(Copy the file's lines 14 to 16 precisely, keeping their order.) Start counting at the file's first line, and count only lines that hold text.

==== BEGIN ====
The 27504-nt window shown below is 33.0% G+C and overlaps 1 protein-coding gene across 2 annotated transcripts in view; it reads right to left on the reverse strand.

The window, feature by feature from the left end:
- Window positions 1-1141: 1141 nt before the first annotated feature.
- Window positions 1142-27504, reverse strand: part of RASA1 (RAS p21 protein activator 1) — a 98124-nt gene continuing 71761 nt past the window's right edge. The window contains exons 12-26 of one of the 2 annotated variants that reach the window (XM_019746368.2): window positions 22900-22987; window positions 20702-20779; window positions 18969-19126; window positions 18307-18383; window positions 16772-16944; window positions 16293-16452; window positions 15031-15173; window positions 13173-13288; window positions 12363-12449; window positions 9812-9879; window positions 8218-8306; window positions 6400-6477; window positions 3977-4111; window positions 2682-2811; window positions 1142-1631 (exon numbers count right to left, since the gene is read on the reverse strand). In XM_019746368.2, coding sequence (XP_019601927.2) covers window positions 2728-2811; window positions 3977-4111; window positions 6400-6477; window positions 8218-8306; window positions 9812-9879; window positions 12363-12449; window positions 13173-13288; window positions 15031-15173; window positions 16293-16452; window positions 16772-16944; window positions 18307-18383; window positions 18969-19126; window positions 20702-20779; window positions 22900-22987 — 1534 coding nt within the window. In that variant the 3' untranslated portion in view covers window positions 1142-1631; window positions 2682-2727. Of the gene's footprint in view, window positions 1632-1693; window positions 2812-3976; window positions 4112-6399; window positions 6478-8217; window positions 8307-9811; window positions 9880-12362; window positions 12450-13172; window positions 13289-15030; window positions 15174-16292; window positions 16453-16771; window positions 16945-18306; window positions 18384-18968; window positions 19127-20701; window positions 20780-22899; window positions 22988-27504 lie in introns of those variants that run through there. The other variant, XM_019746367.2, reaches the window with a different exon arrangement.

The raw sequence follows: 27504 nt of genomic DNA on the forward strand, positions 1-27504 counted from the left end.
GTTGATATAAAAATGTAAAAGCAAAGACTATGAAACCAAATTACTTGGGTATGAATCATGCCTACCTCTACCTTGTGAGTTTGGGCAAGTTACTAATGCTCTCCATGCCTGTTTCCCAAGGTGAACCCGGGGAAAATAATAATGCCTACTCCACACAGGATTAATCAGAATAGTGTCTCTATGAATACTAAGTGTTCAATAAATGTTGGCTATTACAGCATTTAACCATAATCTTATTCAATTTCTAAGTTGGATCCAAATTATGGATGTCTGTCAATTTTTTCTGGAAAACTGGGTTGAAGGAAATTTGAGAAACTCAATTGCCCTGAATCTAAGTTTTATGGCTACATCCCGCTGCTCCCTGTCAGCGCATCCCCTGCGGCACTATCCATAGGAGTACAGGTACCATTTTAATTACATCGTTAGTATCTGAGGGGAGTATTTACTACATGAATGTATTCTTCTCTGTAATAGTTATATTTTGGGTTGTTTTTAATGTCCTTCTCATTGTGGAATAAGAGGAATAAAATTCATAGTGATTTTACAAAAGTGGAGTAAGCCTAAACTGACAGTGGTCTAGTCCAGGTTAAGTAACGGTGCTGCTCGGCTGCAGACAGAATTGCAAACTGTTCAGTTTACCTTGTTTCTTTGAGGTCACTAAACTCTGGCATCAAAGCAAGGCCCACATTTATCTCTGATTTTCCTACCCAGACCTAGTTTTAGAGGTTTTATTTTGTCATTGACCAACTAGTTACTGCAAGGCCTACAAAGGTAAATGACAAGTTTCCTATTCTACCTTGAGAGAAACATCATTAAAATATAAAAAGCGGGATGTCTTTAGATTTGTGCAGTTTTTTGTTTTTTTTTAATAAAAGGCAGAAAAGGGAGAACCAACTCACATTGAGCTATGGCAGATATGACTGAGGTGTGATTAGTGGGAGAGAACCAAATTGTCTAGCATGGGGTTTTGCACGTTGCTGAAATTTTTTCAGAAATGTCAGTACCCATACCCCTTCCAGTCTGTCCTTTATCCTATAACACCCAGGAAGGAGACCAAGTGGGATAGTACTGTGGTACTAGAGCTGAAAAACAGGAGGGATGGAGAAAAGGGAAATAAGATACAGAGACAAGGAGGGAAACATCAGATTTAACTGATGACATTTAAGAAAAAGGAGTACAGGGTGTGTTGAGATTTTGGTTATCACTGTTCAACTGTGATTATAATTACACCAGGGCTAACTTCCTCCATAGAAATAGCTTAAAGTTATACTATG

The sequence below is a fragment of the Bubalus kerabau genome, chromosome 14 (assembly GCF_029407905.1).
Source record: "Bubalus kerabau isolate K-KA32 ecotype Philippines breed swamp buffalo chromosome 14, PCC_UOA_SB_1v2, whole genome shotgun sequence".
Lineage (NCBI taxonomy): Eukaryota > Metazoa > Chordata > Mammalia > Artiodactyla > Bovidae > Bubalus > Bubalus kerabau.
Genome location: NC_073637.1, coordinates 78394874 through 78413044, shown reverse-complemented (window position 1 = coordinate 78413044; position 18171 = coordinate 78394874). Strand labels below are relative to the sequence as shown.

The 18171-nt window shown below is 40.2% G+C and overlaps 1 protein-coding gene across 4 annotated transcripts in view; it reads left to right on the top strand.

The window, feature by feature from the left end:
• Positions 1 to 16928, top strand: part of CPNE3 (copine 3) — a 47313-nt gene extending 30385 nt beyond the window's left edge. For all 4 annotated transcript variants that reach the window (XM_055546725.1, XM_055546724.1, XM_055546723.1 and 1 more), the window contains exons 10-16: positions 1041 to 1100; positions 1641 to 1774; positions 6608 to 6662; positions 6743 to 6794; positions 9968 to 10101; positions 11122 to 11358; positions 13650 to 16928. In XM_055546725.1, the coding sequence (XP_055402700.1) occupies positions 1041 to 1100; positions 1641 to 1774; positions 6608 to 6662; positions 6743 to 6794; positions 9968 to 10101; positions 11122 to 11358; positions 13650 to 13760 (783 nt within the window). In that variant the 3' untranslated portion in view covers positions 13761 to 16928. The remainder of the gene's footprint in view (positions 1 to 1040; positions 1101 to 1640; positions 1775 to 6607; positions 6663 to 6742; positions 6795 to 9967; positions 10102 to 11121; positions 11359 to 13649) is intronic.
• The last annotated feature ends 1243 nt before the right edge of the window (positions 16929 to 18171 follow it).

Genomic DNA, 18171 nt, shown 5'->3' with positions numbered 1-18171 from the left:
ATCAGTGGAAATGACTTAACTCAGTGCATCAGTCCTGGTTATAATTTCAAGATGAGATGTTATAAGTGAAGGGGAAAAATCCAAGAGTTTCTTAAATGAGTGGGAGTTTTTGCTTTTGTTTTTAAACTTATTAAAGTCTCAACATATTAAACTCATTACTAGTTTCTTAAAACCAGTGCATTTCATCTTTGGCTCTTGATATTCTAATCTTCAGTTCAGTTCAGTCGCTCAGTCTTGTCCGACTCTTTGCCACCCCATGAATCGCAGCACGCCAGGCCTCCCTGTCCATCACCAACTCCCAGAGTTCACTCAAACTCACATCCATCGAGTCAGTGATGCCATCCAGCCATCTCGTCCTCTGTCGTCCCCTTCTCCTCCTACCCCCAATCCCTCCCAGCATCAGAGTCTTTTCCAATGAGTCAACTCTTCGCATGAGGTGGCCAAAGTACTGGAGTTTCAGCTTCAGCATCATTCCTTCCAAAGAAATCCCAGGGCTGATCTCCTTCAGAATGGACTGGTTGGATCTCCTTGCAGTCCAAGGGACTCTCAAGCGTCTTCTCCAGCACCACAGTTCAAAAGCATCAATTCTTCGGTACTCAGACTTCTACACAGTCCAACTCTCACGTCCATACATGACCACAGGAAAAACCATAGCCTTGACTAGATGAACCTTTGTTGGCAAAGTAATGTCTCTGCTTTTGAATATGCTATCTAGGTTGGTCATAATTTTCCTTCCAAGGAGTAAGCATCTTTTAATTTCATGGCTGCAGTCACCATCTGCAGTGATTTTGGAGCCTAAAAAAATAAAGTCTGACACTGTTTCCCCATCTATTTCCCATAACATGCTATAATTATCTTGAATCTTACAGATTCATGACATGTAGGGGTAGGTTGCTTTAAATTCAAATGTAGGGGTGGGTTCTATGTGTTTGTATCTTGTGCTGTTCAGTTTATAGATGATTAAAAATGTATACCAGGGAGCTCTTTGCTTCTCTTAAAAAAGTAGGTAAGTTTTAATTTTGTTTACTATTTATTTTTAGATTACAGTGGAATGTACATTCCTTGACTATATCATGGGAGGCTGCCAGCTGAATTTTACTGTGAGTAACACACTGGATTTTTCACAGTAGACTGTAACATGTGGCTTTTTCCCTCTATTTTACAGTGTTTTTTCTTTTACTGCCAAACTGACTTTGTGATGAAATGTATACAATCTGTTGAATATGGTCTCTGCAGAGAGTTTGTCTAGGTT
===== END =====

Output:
• The last annotated feature ends 1243 nt before the right edge of the window (positions 16929 to 18171 follow it).

Genomic DNA, 18171 nt, shown 5'->3' with positions numbered 1-18171 from the left:
ATCAGTGGAAATGACTTAACTCAGTGCATCAGTCCTGGTTATAATTTCAAGATGAGATGTTATAAGTGAAGGGGAAAAATCCAAGAGTTTCTTAAATGAGTGGGAGTTTTTGCTTTTGTTTTTAAACTTATTAAAGTCTCAACATATTAAACTCATTACTAGTTTCTTAAAACCAGTGCATTTCATCTTTGGCTCTTGATATTCTAATCTTCAGTTCAGTTCAGTCGCTCAGTCTTGTCCGACTCTTTGCCACCCCATGAATCGCAGCACGCCAGGCCTCCCTGTCCATCACCAACTCCCAGAGTTCACTCAAACTCACATCCATCGAGTCAGTGATGCCATCCAGCCATCTCGTCCTCTGTCGTCCCCTTCTCCTCCTACCCCCAATCCCTCCCAGCATCAGAGTCTTTTCCAATGAGTCAACTCTTCGCATGAGGTGGCCAAAGTACTGGAGTTTCAGCTTCAGCATCATTCCTTCCAAAGAAATCCCAGGGCTGATCTCCTTCAGAATGGACTGGTTGGATCTCCTTGCAGTCCAAGGGACTCTCAAGCGTCTTCTCCAGCACCACAGTTCAAAAGCATCAATTCTTCGGTACTCAGACTTCTACACAGTCCAACTCTCACGTCCATACATGACCACAGGAAAAACCATAGCCTTGACTAGATGAACCTTTGTTGGCAAAGTAATGTCTCTGCTTTTGAATATGCTATCTAGGTTGGTCATAATTTTCCTTCCAAGGAGTAAGCATCTTTTAATTTCATGGCTGCAGTCACCATCTGCAGTGATTTTGGAGCCTAAAAAAATAAAGTCTGACACTGTTTCCCCATCTATTTCCCATAACATGCTATAATTATCTTGAATCTTACAGATTCATGACATGTAGGGGTAGGTTGCTTTAAATTCAAATGTAGGGGTGGGTTCTATGTGTTTGTATCTTGTGCTGTTCAGTTTATAGATGATTAAAAATGTATACCAGGGAGCTCTTTGCTTCTCTTAAAAAAGTAGGTAAGTTTTAATTTTGTTTACTATTTATTTTTAGATTACAGTGGAATGTACATTCCTTGACTATATCATGGGAGGCTGCCAGCTGAATTTTACTGTGAGTAACACACTGGATTTTTCACAGTAGACTGTAACATGTGGCTTTTTCCCTCTATTTTACAGTGTTTTTTCTTTTACTGCCAAACTGACTTTGTGATGAAATGTATACAATCTGTTGAATATGGTCTCTGCAGAGAGTTTGTCTAGGTT